Clayton, Dubilier & Rice has won an auction to buy Morrisons in a deal that values the UK supermarket group at £7.1 billion (about $9.7 billion), beating a rival bid from a consortium led by Fortress Investment Group. 

The special auction process, held on Saturday and overseen by the UK's Takeover Panel, ends a four-month bidding war for the UK's fourth-biggest supermarket by market share.  

CD&R's final bid of 287 pence per share represents a roughly 61% premium on Morrison's closing price before the offer period began and a nearly 25% mark-up from CD&R's original offer of 230 pence per share. 

The controversial acquisition also attracted early interest from Morrison's strategic partners Amazon, and Apollo Global Management. It is emblematic of a recent trend for US private equity firms to target UK public companies that remain undervalued as they struggle with the dual impacts of Brexit and the pandemic.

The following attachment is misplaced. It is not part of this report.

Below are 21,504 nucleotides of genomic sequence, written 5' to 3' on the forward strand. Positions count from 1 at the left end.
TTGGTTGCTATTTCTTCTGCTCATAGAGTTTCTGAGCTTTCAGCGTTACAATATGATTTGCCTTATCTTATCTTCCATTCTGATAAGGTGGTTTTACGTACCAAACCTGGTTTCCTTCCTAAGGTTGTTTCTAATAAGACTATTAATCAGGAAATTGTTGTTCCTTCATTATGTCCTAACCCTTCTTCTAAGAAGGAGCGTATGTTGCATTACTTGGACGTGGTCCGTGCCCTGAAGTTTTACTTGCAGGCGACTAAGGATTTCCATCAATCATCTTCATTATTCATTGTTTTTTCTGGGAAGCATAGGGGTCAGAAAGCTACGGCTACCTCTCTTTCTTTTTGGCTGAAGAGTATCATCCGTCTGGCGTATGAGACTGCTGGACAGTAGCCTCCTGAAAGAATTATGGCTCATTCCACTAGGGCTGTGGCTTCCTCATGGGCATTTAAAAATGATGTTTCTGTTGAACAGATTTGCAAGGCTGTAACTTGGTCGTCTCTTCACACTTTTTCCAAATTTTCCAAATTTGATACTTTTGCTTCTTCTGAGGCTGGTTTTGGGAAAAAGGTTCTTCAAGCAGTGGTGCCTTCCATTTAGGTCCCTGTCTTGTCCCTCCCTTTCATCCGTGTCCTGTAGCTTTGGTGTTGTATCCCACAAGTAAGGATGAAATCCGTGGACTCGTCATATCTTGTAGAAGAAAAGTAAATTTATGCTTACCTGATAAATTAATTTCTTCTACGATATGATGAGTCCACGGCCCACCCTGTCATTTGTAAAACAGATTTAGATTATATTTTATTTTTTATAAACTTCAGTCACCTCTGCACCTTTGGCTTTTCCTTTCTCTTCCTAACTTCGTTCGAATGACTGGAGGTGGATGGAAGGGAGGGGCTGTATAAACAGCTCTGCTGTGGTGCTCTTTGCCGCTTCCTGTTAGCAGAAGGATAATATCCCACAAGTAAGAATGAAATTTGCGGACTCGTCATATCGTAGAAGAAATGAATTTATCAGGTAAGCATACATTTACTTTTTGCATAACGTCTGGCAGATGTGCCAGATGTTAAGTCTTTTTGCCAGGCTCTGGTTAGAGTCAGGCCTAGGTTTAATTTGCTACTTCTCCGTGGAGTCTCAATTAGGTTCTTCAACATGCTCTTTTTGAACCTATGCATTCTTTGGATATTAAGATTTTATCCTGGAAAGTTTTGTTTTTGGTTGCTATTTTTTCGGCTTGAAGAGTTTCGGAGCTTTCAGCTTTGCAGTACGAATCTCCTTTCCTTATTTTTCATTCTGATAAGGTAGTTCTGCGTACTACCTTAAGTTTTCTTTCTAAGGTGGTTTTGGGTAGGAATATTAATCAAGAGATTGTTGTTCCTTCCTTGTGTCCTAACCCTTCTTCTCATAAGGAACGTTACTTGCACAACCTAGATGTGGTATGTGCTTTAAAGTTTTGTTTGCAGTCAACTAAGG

Morrison's is no exception. While the supermarket's share price has fluctuated over the course of the past two years, its half-year results revealed a 43% slump in profits as a nationwide shortage of truck drivers has impacted supply chains across the industry.

While CD&R is acquiring a company with a number of headwinds, this isn't the firm's first foray into UK retail. The firm previously acquired UK variety store chain B&M in 2013 and took it public in the following year, before exiting the business in 2018 after expanding its footprint by 300 stores. 

"CD&R have good retail experience, a strong record of developing and growing the businesses in which they invest, and they share our vision and ambition for Morrisons," said Andrew Higginson, chair of Morrisons, in a statement.    

Featured image by George Wood/Getty Images

Related content